California schools are focusing attention on “long-term English Learners,” students from non-English-speaking homes who never reach proficiency in reading and writing skills, reports the Los Angeles Times.
Many were born in the U.S. They speak and understand English, but they test below grade level on state exams. Is it their English skills? Or, are they just below-average students?
Fairfax High Principal Carmina Nacorda said, more than 70 percent of her 125 long-term English Learners have educational disabilities.
Dasha Cifuentes, an English Learner from kindergarten through 10th grade, appreciates the slower pace of new classes.
On a recent morning, she and her classmates watched a “60 Minutes” documentary on Lakers point guard Jeremy Lin. Her teacher, Serafin Alvarez, then peppered the students with questions about it to check their understanding. What inspired Lin to play basketball? How many colleges offered him scholarships? What helped him succeed?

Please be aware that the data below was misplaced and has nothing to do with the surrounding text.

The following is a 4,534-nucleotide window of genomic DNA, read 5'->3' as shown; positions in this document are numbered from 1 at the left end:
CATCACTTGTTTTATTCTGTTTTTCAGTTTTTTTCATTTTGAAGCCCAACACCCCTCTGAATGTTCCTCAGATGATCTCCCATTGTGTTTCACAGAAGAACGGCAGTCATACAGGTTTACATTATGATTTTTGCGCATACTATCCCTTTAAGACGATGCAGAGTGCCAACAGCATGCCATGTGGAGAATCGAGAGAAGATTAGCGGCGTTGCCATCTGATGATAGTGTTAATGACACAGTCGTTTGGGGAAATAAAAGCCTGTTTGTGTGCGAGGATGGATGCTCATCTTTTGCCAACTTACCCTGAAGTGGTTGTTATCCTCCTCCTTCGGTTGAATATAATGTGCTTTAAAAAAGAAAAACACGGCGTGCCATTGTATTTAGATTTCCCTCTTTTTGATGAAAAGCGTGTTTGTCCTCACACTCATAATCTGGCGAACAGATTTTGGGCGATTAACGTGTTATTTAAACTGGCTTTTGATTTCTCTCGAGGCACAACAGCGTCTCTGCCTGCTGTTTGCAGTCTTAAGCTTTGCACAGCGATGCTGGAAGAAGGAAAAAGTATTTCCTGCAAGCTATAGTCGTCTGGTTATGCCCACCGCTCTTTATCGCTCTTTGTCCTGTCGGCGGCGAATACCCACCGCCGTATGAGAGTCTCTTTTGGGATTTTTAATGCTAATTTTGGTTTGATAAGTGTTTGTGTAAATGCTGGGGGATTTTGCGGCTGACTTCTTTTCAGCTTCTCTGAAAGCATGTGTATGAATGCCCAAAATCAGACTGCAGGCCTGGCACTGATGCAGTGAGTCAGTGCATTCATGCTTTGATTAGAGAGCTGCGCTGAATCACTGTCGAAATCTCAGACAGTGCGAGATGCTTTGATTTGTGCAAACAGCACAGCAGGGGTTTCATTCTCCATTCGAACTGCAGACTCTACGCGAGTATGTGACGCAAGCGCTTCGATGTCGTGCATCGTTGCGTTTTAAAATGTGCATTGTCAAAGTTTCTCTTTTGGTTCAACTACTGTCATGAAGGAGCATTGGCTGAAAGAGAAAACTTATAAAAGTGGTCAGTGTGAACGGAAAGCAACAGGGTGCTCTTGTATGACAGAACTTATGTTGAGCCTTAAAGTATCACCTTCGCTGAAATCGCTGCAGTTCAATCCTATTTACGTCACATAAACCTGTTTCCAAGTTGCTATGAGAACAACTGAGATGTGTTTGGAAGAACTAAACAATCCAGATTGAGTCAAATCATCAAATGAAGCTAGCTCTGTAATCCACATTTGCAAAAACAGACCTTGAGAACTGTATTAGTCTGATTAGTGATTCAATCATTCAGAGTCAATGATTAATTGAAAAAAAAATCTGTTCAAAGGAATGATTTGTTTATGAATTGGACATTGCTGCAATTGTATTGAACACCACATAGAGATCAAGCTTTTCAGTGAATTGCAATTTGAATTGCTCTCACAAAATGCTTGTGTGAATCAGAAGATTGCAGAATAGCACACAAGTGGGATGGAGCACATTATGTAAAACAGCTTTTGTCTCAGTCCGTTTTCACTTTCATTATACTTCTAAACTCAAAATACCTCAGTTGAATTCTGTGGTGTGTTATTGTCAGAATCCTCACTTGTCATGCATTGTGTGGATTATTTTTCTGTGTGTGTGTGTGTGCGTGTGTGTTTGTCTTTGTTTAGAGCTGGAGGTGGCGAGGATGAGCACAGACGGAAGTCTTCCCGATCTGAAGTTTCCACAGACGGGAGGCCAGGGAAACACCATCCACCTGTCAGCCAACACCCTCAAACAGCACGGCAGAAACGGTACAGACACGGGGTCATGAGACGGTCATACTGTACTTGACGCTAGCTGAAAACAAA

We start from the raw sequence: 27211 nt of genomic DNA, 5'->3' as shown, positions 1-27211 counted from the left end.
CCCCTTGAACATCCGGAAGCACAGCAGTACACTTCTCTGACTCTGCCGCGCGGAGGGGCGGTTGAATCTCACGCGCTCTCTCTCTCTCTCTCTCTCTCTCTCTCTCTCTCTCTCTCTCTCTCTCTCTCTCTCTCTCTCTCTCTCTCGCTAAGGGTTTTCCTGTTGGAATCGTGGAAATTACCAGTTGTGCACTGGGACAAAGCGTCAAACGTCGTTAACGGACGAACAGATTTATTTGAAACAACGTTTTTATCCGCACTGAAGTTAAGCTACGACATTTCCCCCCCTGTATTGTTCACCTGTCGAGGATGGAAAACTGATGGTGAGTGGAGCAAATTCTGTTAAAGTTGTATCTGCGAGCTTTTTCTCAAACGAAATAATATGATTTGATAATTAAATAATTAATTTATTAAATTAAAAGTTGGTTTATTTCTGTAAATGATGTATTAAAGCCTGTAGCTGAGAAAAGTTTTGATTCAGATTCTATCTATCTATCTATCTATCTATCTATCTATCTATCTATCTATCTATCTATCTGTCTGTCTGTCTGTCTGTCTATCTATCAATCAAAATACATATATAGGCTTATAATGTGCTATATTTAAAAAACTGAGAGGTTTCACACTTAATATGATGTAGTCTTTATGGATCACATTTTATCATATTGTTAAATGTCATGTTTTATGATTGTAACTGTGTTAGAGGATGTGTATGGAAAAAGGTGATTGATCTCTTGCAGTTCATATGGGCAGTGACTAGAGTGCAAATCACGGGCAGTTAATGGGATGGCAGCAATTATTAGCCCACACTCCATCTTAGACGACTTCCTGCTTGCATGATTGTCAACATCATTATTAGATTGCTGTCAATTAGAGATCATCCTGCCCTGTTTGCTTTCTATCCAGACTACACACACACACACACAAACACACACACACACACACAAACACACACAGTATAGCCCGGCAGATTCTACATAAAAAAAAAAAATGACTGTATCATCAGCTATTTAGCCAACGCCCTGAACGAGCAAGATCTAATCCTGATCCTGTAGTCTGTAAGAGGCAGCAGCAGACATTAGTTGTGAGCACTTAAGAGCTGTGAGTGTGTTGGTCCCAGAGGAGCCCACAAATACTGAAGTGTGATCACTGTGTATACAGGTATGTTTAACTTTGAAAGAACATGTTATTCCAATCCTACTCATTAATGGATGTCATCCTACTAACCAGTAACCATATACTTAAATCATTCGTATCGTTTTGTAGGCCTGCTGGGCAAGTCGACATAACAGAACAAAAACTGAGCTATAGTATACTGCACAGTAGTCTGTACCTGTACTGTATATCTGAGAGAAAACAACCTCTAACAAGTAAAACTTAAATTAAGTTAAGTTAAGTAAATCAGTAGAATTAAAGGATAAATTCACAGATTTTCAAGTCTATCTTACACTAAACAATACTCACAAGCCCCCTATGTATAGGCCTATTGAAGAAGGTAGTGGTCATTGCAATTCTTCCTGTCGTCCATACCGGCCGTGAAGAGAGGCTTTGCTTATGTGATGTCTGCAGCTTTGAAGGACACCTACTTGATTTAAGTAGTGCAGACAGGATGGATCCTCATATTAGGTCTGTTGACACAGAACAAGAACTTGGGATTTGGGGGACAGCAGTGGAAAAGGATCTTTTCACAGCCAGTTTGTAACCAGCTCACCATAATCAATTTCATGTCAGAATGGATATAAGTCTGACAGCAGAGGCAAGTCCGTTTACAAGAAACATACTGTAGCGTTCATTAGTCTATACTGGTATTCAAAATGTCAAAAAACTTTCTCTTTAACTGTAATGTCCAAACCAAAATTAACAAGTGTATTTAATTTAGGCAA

Few of the 10 students answered the questions correctly, but it was unclear whether they didn’t understand the documentary or didn’t care to pay attention. Alvarez said student apathy is one of his biggest challenges in teaching the more sophisticated language needed for college and careers — a recent vocabulary list included “mandated,” “effective,” “interact” and “discipline,” words few of the students hear at home, he said.
Dasha admits she didn’t read books or use the dictionary, as her teachers and parents advised. She didn’t ask for help. Now she talks about her problems with a mentor teacher.
At Parkview Elementary in El Monte, a language development program “pushes students in preschool through third grade to use richer language in curriculum incorporating literature, social studies and science taught through such popular themes as animals and the solar system,” reports the Times.
Teachers use “collaborative conversation” between pairs of students to develop oral skills, vocabulary charts and frequent writing assignments.